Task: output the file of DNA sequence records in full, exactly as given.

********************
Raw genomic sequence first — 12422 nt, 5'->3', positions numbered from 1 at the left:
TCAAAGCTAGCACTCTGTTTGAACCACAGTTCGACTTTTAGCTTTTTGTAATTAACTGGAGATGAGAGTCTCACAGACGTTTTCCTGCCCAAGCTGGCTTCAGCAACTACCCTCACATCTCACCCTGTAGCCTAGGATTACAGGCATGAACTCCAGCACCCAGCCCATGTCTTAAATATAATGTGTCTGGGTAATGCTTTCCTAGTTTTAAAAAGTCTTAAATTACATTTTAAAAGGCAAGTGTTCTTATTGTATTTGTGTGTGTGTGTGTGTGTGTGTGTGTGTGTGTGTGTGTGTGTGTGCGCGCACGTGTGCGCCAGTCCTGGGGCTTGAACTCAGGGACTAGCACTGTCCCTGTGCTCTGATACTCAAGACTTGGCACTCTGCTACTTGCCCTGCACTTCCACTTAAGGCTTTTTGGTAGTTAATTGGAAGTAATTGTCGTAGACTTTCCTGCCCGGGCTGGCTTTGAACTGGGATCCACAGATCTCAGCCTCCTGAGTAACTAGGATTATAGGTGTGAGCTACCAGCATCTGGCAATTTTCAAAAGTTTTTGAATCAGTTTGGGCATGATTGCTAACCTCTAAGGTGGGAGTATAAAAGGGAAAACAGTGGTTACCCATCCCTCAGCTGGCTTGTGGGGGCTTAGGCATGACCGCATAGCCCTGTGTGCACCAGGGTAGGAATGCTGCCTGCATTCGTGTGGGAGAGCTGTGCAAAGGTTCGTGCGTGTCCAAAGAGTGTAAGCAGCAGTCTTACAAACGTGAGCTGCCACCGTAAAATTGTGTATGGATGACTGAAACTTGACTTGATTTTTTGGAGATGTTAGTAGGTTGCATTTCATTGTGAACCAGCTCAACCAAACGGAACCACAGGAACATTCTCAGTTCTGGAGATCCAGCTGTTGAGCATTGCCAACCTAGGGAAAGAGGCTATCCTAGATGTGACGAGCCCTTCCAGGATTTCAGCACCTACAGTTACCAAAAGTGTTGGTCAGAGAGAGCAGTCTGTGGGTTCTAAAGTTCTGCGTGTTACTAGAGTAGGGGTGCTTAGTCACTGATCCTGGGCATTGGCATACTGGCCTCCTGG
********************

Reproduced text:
Raw genomic sequence first — 12422 nt, 5'->3', positions numbered from 1 at the left:
TCAAAGCTAGCACTCTGTTTGAACCACAGTTCGACTTTTAGCTTTTTGTAATTAACTGGAGATGAGAGTCTCACAGACGTTTTCCTGCCCAAGCTGGCTTCAGCAACTACCCTCACATCTCACCCTGTAGCCTAGGATTACAGGCATGAACTCCAGCACCCAGCCCATGTCTTAAATATAATGTGTCTGGGTAATGCTTTCCTAGTTTTAAAAAGTCTTAAATTACATTTTAAAAGGCAAGTGTTCTTATTGTATTTGTGTGTGTGTGTGTGTGTGTGTGTGTGTGTGTGTGTGTGTGTGTGCGCGCACGTGTGCGCCAGTCCTGGGGCTTGAACTCAGGGACTAGCACTGTCCCTGTGCTCTGATACTCAAGACTTGGCACTCTGCTACTTGCCCTGCACTTCCACTTAAGGCTTTTTGGTAGTTAATTGGAAGTAATTGTCGTAGACTTTCCTGCCCGGGCTGGCTTTGAACTGGGATCCACAGATCTCAGCCTCCTGAGTAACTAGGATTATAGGTGTGAGCTACCAGCATCTGGCAATTTTCAAAAGTTTTTGAATCAGTTTGGGCATGATTGCTAACCTCTAAGGTGGGAGTATAAAAGGGAAAACAGTGGTTACCCATCCCTCAGCTGGCTTGTGGGGGCTTAGGCATGACCGCATAGCCCTGTGTGCACCAGGGTAGGAATGCTGCCTGCATTCGTGTGGGAGAGCTGTGCAAAGGTTCGTGCGTGTCCAAAGAGTGTAAGCAGCAGTCTTACAAACGTGAGCTGCCACCGTAAAATTGTGTATGGATGACTGAAACTTGACTTGATTTTTTGGAGATGTTAGTAGGTTGCATTTCATTGTGAACCAGCTCAACCAAACGGAACCACAGGAACATTCTCAGTTCTGGAGATCCAGCTGTTGAGCATTGCCAACCTAGGGAAAGAGGCTATCCTAGATGTGACGAGCCCTTCCAGGATTTCAGCACCTACAGTTACCAAAAGTGTTGGTCAGAGAGAGCAGTCTGTGGGTTCTAAAGTTCTGCGTGTTACTAGAGTAGGGGTGCTTAGTCACTGATCCTGGGCATTGGCATACTGGCCTCCTGG